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Terrence Malick Vows to Return to More Structured Filmmaking: ‘I’m Backing Away From That Style Now’

The director's new film "Radegund" will be one of the hottest titles at the Cannes market, especially since it returns him to more structured narrative filmmaking.

Terrence Malick's Radegund

“Radegund”

Reiner Bajo

Earlier this month, after Terrence Malick’s “Song to Song” debuted to very low numbers during its opening weekend, IndieWire asked film critics if audiences had finally lost their patience with the auteur director. It’s an understandable question given how polarizing Malick’s style has become in the years after “The Tree of Life.” His fragmented, wandering vision in “Song to Song” even forced some of his biggest advocates to question the direction of his career.

READ MORE: Have People Lost Patience With Terrence Malick? — IndieWire Critics Survey

While Malick will never just abandon all of his trademark flourishes, it appears he’s finally going back to more structured storytelling with his next film. Rumor had it that “Radegund,” a WWII drama about conscientious objector Franz Jägerstätter, would be Malick’s most narrative-minded film in years, and the director outright confirmed it during a chat at Washington D.C.’s Air and Space Museum earlier this week (via The Film Stage).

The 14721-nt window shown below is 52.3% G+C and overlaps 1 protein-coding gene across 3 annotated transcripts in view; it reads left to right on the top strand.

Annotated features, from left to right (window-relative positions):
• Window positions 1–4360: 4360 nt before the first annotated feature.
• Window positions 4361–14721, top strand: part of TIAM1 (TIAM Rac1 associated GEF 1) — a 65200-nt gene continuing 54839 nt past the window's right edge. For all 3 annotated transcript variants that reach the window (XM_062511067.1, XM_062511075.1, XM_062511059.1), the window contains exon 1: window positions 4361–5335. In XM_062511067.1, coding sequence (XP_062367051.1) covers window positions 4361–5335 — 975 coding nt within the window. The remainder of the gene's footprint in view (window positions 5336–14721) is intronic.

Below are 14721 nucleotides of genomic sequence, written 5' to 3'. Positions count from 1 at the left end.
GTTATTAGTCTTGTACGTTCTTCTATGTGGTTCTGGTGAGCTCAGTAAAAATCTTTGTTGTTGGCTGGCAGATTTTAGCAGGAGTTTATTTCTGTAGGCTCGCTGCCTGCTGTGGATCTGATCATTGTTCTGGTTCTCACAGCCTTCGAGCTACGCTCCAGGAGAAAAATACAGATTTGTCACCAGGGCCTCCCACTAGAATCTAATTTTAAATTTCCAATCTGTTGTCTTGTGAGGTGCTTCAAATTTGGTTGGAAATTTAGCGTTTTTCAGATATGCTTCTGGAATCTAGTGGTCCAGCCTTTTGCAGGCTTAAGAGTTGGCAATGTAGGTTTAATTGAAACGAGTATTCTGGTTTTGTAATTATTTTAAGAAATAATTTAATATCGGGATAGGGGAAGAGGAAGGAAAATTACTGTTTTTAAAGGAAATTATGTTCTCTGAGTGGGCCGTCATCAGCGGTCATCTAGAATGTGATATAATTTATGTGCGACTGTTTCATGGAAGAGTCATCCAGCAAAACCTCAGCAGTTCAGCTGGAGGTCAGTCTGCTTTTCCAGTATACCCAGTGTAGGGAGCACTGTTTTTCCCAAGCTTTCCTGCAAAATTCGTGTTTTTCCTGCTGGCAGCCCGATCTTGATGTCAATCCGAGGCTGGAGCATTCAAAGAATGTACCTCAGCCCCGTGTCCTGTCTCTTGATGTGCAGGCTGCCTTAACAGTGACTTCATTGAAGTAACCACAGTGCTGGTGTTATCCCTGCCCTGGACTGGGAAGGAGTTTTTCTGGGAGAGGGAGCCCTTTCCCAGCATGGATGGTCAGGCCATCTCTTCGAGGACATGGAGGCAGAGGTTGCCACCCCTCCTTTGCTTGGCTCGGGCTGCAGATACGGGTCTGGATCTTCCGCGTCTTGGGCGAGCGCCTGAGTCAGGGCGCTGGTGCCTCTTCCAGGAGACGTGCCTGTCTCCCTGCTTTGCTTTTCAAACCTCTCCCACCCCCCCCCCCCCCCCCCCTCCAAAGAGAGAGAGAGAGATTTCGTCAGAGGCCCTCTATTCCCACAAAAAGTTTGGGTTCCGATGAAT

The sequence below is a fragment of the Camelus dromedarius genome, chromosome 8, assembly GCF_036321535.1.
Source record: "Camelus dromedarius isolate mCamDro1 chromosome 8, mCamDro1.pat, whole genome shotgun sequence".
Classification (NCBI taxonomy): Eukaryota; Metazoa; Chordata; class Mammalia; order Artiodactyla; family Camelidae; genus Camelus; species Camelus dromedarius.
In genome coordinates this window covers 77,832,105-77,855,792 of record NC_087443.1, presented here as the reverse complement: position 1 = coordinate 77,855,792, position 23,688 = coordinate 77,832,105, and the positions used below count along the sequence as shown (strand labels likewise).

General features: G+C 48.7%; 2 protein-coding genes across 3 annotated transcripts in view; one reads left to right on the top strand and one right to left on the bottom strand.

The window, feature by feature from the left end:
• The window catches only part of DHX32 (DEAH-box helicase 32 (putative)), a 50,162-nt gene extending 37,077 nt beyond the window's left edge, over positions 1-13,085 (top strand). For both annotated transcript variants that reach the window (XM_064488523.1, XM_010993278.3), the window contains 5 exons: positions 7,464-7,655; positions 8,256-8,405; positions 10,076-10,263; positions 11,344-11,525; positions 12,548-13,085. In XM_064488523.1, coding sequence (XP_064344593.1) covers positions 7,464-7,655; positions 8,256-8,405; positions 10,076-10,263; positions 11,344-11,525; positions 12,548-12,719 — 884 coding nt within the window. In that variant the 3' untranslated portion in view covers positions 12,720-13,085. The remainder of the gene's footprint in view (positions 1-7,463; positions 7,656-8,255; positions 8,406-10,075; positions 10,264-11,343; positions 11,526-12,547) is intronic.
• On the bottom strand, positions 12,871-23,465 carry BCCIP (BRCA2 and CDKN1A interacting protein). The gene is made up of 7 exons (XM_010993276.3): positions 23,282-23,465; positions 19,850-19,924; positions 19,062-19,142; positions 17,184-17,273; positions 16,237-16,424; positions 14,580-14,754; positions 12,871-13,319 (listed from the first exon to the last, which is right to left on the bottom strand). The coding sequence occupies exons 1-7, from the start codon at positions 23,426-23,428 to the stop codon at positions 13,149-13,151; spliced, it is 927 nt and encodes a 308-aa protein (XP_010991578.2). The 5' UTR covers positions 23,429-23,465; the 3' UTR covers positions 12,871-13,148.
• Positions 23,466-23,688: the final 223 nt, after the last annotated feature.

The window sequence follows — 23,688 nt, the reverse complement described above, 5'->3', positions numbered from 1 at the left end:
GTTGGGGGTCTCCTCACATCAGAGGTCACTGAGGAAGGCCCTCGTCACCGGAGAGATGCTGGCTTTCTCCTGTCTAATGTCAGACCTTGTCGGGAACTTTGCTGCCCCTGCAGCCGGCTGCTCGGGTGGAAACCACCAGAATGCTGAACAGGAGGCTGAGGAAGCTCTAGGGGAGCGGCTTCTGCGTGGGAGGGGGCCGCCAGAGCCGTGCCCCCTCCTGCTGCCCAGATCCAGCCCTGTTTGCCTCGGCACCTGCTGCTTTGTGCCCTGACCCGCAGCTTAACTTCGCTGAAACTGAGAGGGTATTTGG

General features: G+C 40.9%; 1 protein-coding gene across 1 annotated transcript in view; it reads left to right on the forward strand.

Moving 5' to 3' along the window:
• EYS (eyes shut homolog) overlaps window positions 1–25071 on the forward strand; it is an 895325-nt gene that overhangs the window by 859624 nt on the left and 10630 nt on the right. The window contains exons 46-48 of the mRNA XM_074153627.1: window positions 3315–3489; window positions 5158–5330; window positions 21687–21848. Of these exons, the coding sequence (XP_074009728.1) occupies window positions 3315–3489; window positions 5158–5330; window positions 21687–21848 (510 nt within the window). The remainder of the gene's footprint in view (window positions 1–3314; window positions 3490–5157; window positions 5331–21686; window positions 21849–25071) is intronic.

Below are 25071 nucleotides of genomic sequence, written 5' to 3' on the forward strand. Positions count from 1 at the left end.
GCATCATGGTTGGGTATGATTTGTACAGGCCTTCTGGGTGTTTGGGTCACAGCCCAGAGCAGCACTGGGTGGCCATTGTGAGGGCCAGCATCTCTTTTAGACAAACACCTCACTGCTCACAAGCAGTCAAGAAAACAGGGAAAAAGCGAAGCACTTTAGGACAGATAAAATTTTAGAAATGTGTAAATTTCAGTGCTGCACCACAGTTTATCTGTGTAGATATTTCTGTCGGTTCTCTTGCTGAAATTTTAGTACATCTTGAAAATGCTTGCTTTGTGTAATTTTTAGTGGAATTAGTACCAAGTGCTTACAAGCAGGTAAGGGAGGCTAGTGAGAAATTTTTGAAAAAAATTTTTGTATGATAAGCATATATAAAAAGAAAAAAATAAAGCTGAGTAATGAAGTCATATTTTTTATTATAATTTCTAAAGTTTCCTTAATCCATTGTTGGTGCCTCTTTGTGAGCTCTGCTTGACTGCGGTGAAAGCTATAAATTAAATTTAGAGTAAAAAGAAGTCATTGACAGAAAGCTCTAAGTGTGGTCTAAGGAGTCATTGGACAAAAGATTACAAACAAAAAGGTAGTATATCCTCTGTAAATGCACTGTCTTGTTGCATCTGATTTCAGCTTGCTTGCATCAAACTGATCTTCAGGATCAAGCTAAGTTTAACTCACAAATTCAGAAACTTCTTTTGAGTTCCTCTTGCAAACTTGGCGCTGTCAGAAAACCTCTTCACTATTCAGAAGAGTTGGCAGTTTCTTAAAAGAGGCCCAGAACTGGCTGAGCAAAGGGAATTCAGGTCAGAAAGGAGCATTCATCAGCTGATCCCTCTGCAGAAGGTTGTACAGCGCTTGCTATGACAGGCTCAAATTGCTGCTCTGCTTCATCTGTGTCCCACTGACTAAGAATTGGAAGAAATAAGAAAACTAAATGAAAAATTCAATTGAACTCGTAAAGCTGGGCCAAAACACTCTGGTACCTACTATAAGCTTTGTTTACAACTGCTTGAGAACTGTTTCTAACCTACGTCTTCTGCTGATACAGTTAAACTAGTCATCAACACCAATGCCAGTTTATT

“Lately – I keep insisting, only very lately – have I been working without a script and I’ve lately repented the idea,” the director said. “The last picture we shot, and we’re now cutting, went back to a script that was very well ordered.”

German actor August Diehl stars as Jägerstätter, an Austrian who refused to fight for the Nazis in World War II and was later executed by them. The international cast also includes Valerie Pachner, Michael Nyqvist, Bruno Ganz and Matthias Schoenaerts.

Malick further elaborated on his storytelling when he weighed the pros and cons of his unorthodox approach as seen in films like “Knight of Cups” and “To The Wonder.” Malick may like working without a script due to the freedom it gives his actors, but he’s well aware of the challenges it poses on a broader scale.

“There’s a lot of strain when working without a script because you can lose track of where you are,” he said. “It’s very hard to coordinate with others who are working on the film. Production designers and location managers arrive in the morning and don’t know what we’re going to shoot or where we’re going to shoot. The reason we did it was to try and get moments that are spontaneous and free.”

He continued, “As a movie director, you always feel with a script that you’re trying to fit a square peg into a round hole. And with no script, there’s no round hole, there’s just air. But I’m backing away from that style now.”

“Radegund,” which is now in post-production, will head to the Cannes market in May to try and secure international distribution. Malick purists may be upset by his return to a more structured narrative, but it’s a decision that could easily win back over fans who have grown restless with him.

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